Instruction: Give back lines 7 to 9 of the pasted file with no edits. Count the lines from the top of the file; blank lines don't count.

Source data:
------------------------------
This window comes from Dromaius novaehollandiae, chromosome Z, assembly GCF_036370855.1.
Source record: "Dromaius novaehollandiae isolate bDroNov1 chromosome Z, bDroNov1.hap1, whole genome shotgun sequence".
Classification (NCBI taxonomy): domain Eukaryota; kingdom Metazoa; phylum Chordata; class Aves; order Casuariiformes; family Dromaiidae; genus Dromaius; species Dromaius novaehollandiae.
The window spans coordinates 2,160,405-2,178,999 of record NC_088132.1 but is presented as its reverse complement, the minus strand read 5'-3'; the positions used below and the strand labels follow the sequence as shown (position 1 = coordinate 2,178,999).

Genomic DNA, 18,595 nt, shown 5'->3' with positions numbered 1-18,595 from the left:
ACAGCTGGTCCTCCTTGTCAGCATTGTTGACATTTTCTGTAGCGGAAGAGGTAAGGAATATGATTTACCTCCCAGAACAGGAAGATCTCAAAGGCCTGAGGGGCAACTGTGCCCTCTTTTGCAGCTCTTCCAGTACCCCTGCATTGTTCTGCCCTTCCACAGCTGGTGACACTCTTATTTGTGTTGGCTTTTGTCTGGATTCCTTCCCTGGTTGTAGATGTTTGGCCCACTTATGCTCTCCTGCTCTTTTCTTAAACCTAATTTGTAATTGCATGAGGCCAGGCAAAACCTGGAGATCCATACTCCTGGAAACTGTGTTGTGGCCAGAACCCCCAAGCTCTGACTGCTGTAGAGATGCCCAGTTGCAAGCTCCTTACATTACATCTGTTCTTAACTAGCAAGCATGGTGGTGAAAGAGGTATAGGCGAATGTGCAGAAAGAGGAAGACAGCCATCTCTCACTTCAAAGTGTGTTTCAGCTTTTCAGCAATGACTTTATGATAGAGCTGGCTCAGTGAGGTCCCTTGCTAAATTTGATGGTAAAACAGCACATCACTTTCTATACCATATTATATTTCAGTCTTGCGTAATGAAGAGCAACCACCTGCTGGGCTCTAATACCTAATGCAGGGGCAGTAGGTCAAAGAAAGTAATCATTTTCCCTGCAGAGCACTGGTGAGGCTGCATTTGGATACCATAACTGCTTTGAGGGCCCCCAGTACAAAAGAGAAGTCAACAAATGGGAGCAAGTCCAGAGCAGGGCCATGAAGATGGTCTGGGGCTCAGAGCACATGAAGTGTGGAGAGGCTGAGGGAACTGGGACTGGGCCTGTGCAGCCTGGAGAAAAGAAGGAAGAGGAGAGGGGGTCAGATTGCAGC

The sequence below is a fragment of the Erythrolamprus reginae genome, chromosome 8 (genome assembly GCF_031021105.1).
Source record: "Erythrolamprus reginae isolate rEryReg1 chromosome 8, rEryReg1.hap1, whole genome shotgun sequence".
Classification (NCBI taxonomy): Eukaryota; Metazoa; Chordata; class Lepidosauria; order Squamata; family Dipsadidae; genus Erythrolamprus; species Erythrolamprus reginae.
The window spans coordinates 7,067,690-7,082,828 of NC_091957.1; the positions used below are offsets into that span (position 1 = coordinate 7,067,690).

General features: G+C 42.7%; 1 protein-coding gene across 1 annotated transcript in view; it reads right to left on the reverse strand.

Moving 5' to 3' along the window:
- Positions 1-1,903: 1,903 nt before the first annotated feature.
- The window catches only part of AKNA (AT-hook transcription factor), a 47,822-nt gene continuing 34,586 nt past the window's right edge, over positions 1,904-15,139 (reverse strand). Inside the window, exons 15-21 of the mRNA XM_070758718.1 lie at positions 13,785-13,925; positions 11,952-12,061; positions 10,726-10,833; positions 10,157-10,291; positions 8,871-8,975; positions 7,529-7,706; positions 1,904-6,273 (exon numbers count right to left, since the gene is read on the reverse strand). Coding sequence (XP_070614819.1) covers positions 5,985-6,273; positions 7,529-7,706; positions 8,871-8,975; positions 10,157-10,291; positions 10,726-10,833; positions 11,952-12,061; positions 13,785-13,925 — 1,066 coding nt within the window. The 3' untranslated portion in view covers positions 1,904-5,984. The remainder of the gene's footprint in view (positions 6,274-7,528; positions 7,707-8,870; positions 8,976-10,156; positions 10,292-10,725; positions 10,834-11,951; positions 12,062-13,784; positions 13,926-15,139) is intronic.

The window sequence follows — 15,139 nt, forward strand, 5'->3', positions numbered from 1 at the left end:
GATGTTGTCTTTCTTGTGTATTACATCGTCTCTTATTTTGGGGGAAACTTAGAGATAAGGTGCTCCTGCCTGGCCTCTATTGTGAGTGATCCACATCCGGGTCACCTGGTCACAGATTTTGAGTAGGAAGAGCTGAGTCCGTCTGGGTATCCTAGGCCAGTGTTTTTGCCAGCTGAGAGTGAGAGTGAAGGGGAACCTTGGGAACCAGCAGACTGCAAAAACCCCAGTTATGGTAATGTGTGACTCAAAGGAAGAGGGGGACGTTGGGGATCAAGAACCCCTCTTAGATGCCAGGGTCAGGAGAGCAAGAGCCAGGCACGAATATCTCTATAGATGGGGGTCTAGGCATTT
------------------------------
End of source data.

The sequence below is a fragment of the Erythrolamprus reginae genome, chromosome 8 (genome assembly GCF_031021105.1).
Source record: "Erythrolamprus reginae isolate rEryReg1 chromosome 8, rEryReg1.hap1, whole genome shotgun sequence".
Classification (NCBI taxonomy): Eukaryota; Metazoa; Chordata; class Lepidosauria; order Squamata; family Dipsadidae; genus Erythrolamprus; species Erythrolamprus reginae.